Haney and Abbott came up with 'Six Thousand Questions' as the title for the game, based on the number of questions it would contain.  They eventually came up with "Trivia Pursuit" but Chris Haney's wife suggest adding an 'l' and renaming it 'Trivial Pursuit'.  A minor change, perhaps, but it became the name known to millions.

Chris' brother John was also brought into the team along with his friend, Ed Werner.  With Ed Werner's legal and finance background, he became an important member in terms of setting up a corporation, arranging financing and other business matters.  This allowed to others to focus on the game itself.

Ideas Need Hard Work To Become Successful

The concept for Trivial Pursuit, in hindsight, was a no-brainer.  A board game where people test their knowledge over fun facts in categories such as Arts and Sports was a great idea for a fun night, especially in the days before internet and advanced computer games.

However, the problems facing the founders were:

1) they had no money themselves to finance the idea and had zero background in the board game industry
2) banks weren't interested in lending any money
3) the board game field itself had dozens of popular games already such as Scrabble, Battleship, Clue, Monopoly, Risk and Life with gaming companies receiving hundreds of new proposals all the time

4) they had to gather together 6,000 good trivia questions

How did they go from an game idea in December 1979 to 20 million copies sold in 1984?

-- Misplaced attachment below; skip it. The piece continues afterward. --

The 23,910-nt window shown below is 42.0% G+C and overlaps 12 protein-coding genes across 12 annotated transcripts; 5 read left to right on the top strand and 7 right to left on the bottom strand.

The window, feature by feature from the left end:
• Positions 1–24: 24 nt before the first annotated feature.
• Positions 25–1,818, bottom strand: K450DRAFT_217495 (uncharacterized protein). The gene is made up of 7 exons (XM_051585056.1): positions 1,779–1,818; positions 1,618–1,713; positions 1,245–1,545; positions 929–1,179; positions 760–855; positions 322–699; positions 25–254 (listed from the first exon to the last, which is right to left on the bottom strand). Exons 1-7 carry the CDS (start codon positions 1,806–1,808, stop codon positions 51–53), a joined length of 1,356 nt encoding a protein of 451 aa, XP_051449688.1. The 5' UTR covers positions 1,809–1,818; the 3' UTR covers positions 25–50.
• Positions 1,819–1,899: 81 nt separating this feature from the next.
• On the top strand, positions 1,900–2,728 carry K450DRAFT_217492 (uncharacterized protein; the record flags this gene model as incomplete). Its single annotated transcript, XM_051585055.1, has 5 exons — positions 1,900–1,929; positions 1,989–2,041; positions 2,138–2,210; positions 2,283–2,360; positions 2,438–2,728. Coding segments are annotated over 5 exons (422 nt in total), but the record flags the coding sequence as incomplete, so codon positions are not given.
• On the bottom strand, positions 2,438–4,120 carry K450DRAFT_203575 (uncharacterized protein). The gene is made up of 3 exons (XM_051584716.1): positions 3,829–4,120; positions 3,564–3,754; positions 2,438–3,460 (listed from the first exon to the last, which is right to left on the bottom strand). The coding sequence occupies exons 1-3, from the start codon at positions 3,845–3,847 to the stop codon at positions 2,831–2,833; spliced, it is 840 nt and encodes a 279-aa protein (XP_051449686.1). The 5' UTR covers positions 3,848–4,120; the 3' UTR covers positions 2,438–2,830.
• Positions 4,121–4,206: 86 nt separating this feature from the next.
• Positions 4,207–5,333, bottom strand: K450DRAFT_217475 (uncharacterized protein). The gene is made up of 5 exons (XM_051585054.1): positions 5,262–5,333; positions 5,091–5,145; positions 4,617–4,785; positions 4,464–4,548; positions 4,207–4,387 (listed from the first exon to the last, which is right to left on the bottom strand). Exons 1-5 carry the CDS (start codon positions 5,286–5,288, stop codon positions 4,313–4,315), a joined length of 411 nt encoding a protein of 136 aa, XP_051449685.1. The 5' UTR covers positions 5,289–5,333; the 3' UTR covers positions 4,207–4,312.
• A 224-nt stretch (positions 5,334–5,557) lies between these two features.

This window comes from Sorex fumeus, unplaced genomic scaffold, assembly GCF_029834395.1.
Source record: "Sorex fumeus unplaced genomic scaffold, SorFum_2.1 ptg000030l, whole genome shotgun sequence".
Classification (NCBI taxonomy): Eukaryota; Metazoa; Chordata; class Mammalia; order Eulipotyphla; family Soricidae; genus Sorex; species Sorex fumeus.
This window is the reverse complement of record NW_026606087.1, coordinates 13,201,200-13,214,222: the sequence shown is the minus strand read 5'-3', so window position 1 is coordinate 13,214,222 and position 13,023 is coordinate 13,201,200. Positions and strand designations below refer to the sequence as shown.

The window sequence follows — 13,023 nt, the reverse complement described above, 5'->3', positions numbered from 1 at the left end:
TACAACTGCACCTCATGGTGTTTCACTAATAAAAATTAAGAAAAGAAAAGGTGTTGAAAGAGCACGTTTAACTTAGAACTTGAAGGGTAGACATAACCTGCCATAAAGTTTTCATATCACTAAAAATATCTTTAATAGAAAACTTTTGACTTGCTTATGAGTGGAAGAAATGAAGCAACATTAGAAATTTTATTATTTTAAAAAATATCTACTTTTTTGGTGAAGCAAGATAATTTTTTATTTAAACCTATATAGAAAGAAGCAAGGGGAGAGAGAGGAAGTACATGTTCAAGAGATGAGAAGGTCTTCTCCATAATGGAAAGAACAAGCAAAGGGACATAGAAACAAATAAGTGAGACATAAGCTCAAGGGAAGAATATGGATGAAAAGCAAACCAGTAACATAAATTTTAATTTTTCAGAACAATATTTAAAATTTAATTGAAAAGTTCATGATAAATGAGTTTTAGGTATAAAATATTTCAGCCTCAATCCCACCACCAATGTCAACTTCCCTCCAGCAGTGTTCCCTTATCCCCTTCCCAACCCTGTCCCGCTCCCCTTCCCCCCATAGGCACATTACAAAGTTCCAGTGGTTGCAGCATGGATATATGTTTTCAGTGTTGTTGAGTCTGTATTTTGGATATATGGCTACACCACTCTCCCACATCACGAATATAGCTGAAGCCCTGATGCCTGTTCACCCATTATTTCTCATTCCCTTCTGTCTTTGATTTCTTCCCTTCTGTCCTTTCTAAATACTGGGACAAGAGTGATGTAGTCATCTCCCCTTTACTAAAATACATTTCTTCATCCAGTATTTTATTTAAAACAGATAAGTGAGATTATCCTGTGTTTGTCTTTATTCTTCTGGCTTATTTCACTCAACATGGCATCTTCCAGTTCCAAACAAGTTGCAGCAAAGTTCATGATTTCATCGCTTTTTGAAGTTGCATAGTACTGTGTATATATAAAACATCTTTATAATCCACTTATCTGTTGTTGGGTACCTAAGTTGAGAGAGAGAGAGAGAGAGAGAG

They raised approximately$40,000 from 32 small investors.  These investors included friends, family, colleagues and anyone else who was willing to take a chance.  The 18 year-old artist who designed the logo even traded in his fee for a share (it turned out to be a very lucrative trade-off!).

They went to gaming trade shows in the guise of reporters and learned everything they could about the industry.  Ironically enough, they had little success themselves when they went to these trade shows with their own game.

The 6,000 trivia questions were written and researched on a trip to Spain where Haney and Abbott figured that they would be far enough from any distractions to accomplish the task.  This was done with any many reference books as they could pack as this was the pre-internet era.

Do Whatever It Takes to Get Your Idea Out There

The first copies of Trivial Pursuit cost $75 to make and had to sell for $15 to be competitive.  Of course, this was no way to sustain a business so the point was to get the game out there and expose it to as many people as possible.

The main selling feature was the gameplay itself.  Once people played, they were hooked.  They had free gameplaying sessions in bars and in parks and wherever people gathered.  They sent copies of the game out to celebrities and even received thank-you notes from famous actors such as Gregory Peck.  Even if they weren't able to be picked up at trade shows, the buzz eventually caught the notice of the established companies.  It was like selling a new food product - get as many people to sample as possible!

Trivial Pursuit became a world-wide sensation but it had very humble origins and succeeded because of the hard work and inspiration of its founders.

If you ever have a great idea about a new product, think of how the founders of Trivial Pursuit followed through with their own idea despite having no experience in the field and no money and no access to all of the online resources we have today.  Be persistent and believe in yourself.  You may even see your product referenced on the #1 TV show in the country one day!